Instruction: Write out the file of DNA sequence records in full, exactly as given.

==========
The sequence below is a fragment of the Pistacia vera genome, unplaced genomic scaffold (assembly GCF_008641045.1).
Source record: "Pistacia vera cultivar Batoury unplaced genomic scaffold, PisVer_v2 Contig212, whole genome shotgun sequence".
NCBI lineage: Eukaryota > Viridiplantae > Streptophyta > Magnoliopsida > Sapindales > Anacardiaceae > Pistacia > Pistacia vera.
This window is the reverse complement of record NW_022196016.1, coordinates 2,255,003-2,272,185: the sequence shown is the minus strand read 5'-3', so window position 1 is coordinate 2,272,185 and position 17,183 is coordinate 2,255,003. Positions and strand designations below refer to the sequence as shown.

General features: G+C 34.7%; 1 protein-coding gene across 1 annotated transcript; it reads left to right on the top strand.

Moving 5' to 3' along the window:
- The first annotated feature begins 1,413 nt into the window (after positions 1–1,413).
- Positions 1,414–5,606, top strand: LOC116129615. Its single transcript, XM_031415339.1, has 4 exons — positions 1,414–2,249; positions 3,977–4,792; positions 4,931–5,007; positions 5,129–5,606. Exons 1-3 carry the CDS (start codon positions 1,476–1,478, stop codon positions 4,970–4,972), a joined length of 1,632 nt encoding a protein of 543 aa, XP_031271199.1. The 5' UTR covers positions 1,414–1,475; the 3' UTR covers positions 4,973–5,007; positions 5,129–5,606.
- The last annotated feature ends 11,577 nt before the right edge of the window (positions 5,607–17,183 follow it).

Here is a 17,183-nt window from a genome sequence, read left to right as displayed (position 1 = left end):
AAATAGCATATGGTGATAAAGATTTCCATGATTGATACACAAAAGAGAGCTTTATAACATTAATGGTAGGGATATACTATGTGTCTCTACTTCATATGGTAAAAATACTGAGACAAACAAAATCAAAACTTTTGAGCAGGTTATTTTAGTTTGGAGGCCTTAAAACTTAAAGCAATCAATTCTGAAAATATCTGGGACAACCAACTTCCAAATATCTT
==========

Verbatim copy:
The sequence below is a fragment of the Pistacia vera genome, unplaced genomic scaffold (assembly GCF_008641045.1).
Source record: "Pistacia vera cultivar Batoury unplaced genomic scaffold, PisVer_v2 Contig212, whole genome shotgun sequence".
NCBI lineage: Eukaryota > Viridiplantae > Streptophyta > Magnoliopsida > Sapindales > Anacardiaceae > Pistacia > Pistacia vera.
This window is the reverse complement of record NW_022196016.1, coordinates 2,255,003-2,272,185: the sequence shown is the minus strand read 5'-3', so window position 1 is coordinate 2,272,185 and position 17,183 is coordinate 2,255,003. Positions and strand designations below refer to the sequence as shown.

General features: G+C 34.7%; 1 protein-coding gene across 1 annotated transcript; it reads left to right on the top strand.

Moving 5' to 3' along the window:
- The first annotated feature begins 1,413 nt into the window (after positions 1–1,413).
- Positions 1,414–5,606, top strand: LOC116129615. Its single transcript, XM_031415339.1, has 4 exons — positions 1,414–2,249; positions 3,977–4,792; positions 4,931–5,007; positions 5,129–5,606. Exons 1-3 carry the CDS (start codon positions 1,476–1,478, stop codon positions 4,970–4,972), a joined length of 1,632 nt encoding a protein of 543 aa, XP_031271199.1. The 5' UTR covers positions 1,414–1,475; the 3' UTR covers positions 4,973–5,007; positions 5,129–5,606.
- The last annotated feature ends 11,577 nt before the right edge of the window (positions 5,607–17,183 follow it).

Here is a 17,183-nt window from a genome sequence, read left to right as displayed (position 1 = left end):
AAATAGCATATGGTGATAAAGATTTCCATGATTGATACACAAAAGAGAGCTTTATAACATTAATGGTAGGGATATACTATGTGTCTCTACTTCATATGGTAAAAATACTGAGACAAACAAAATCAAAACTTTTGAGCAGGTTATTTTAGTTTGGAGGCCTTAAAACTTAAAGCAATCAATTCTGAAAATATCTGGGACAACCAACTTCCAAATATCTT